Guest blog by Sascha Schneiderwind (RWTH Aachen University): Multiparametric trenching investigations

[Update 15 February 2017: Since Sascha is an author here now, the post was attributed to him.]
Greece is one of the main targets of RWTH Aachen’s Neotectonics & Geohazards group. They worked on paleo-tsunamis, active faults on the Peloponnese, in Attica, and on Crete, and on the application of terrestrial LiDAR and shallow geophysics for active tectonics research. In their latest paper, Sascha Schneiderwind et al. developed a methodology to aid paleoseismic trenching studies. They use t-LiDAR and georadar to better and more objectively characterise lithological units. His paper includes nice examples from Crete and from the famous Kaparelli Fault. Here is his guest blog:

Back in 2013, we did a nice two-week trip to Crete (Southern Greece) in order to investigate active normal faults spread all over the Island. Caputo et al. (2010) characterised and quantified many sites that evidence Middle-Late Quaternary and ongoing deformation within the Southern Aegean forearc.

Faults of Crete

Faults of Crete

Based on this publication we explored the major tectonic structures. These are typically of 4-30 km length and separate footwall Mesozoic Limestones, from alluvial and/or colluvial deposits in their hanging-wall. Even from distance, associated prominent and steep dipping bedrock fault scarps up to several metres height can be recognised by touring palaeoseismologists. During that journey we ended up in eastern Crete, or more precisely in Pachia Ammos close the Ierapetra fault zone. Its northeastern segment is formed by the NNE-SSW-trending Sfaka fault.

View on the famous Lastros Fault

View on the famous Lastros Fault

Along strike of the Sfaka fault we found a road-cut that exposes the bedrock, the fault zone, and juxtaposed colluvial sediments – a palaeoseismic trench! Of course we did all the conventional stuff: cleaning, leveling, logging… But we brought also our GPR and TLS equipment with us and though why not use these for data collection as well?! So we scanned the trench and its vicinity and also carried out a GPR survey on the vertical wall.

Exploring the “trench”

Exploring the “trench”

Back in the office I had a look at the data and started to combine the laser scans with data from GPR, and also georeferenced the log onto the digital model. Well, interestingly not much processing was needed to see correlations between the datasets and the idea was born to utilize TLS data for lithological layer distinction. Furthermore, the results from GPR enable to verify layer thicknesses etc. and thus allow fair estimates on palaeomagnitudes (Reiss et al., 2003).

3D reconstruction of differing layers at the Sfaka road cut from GPR data.

3D reconstruction of differing layers at the Sfaka road cut from GPR data.

In order to test the methodology we went to a professional palaeoseismic trench in central Greece, which was excavated by Kokkalas et al. (2007). The excavation is still open and exposes palaeosols and colluvial wedges.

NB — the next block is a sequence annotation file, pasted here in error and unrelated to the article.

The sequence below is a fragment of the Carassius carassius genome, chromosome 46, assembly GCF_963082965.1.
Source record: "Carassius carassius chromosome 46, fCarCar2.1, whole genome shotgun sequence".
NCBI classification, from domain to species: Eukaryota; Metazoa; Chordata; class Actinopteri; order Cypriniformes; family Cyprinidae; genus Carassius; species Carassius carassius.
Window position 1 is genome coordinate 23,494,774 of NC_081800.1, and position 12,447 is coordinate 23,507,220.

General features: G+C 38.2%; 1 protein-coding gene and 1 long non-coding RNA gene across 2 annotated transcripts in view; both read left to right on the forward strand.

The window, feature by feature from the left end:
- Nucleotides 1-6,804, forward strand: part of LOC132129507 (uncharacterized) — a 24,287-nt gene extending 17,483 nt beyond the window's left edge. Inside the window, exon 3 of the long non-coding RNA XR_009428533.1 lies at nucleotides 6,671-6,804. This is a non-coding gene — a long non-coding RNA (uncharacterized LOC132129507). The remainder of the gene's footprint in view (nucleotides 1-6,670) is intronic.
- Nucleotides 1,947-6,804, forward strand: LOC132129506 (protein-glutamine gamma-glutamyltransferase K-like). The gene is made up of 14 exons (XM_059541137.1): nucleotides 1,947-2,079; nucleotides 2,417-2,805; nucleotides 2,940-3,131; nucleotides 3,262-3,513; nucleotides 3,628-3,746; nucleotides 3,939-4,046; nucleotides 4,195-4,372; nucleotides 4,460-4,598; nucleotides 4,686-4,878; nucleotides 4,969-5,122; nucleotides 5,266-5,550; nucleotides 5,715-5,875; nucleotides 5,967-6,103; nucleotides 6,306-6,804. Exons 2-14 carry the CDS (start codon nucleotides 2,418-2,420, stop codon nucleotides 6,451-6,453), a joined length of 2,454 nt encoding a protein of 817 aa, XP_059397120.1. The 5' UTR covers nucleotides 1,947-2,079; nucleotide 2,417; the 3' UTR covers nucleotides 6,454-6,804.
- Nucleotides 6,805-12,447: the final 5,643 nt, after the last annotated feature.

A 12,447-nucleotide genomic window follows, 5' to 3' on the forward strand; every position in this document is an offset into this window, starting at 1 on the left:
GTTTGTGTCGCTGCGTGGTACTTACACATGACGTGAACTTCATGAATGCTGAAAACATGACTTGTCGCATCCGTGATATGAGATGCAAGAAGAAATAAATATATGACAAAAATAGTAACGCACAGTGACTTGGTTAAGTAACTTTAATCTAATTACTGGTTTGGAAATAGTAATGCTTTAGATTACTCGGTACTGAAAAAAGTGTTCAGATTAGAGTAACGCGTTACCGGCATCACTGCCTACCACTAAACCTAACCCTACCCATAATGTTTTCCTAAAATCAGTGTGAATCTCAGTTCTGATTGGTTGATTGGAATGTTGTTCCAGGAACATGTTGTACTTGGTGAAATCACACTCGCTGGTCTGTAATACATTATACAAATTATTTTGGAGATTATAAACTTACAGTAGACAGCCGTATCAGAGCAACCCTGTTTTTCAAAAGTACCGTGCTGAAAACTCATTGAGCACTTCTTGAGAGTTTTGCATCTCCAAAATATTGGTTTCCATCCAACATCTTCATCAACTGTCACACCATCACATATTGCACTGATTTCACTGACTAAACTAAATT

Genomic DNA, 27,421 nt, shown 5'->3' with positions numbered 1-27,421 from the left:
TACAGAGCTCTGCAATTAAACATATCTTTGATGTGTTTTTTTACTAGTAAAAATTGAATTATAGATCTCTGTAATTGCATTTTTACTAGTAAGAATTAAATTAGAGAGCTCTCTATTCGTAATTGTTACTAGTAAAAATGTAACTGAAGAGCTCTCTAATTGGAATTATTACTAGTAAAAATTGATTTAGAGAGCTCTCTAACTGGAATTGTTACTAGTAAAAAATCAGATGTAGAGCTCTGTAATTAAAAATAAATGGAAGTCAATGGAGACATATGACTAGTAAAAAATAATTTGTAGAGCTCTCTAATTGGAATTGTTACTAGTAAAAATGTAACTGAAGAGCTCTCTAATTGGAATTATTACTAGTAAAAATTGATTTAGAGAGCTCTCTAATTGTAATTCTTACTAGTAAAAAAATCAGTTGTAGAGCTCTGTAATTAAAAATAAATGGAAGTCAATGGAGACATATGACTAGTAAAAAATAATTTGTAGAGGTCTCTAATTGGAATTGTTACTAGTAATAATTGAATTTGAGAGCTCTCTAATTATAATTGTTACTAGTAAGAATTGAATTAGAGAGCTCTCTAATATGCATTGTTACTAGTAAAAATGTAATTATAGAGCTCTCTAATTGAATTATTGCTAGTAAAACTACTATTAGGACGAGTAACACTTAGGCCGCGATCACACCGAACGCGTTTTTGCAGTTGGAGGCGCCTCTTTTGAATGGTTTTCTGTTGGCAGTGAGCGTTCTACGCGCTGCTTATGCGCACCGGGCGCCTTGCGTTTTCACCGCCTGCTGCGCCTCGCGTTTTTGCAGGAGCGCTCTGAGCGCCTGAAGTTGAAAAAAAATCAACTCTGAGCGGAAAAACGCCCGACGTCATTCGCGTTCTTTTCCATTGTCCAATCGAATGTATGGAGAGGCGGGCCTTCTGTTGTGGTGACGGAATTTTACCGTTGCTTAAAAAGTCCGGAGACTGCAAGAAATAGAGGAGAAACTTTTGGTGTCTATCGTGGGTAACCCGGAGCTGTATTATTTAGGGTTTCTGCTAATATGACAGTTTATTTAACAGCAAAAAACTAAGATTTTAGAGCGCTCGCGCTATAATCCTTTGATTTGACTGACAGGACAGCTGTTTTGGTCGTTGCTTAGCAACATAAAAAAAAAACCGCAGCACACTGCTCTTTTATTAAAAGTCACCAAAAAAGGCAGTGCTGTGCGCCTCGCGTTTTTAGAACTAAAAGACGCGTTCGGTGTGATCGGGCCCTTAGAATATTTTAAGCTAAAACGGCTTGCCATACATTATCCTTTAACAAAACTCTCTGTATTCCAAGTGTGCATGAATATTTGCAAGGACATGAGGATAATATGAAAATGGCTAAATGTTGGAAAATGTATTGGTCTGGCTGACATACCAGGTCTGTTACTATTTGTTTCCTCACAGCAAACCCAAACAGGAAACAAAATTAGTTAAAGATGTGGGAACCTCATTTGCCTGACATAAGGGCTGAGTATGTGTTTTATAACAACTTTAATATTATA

On the brink! Scanning the Kaparelli trench (Greece)

On the brink! Scanning the Kaparelli trench (Greece)

For multispectral analytics we combined backscattered near-infrared information from TLS with those from visible light. The result is a false-color image highlighting obvious parts and non-obvious features. Approaches from remote sensing (such as unsupervised classifications and similarity analyses) helped to link individual parts of the composition to the natural color photomosaic and manual trench log.

Schematic workflow

Schematic workflow

The classification seems to plot a data mess, but actually from zonal statistics we found out that distinct units can be distinguished by four options that characterise and differentiate between individual lithologies:

  • Significant dominance of a certain class within a distinct layer
  • Certain composition with spatial clustering
  • Certain composition with certain arrangements
  • Distinct borders between individual layers, although one or both are not determined by applied statistics.
Multispectral workflow combining greyscale photomosaic and near-infrared backscatter information from TLS.

Multispectral workflow combining greyscale photomosaic and near-infrared backscatter information from TLS.

Beneficial from this method is that (young and unexperienced) palaeoseismologists can cross-check their sketching results and improve the trench log towards a more objective evaluation. Furthermore, the multispectral data sets are stored allowing unbiased input for future (re)investigations.

References and further reading

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Sascha Schneiderwind

PhD in earthquake geology. Used to work in coastal tectonically active regions such as the Gulf of Corinth (Greece) using terrestrial laser scanning and other fancy instruments. Now, working for an IT-Service supplier in the insurance industry.

See all posts Sascha Schneiderwind

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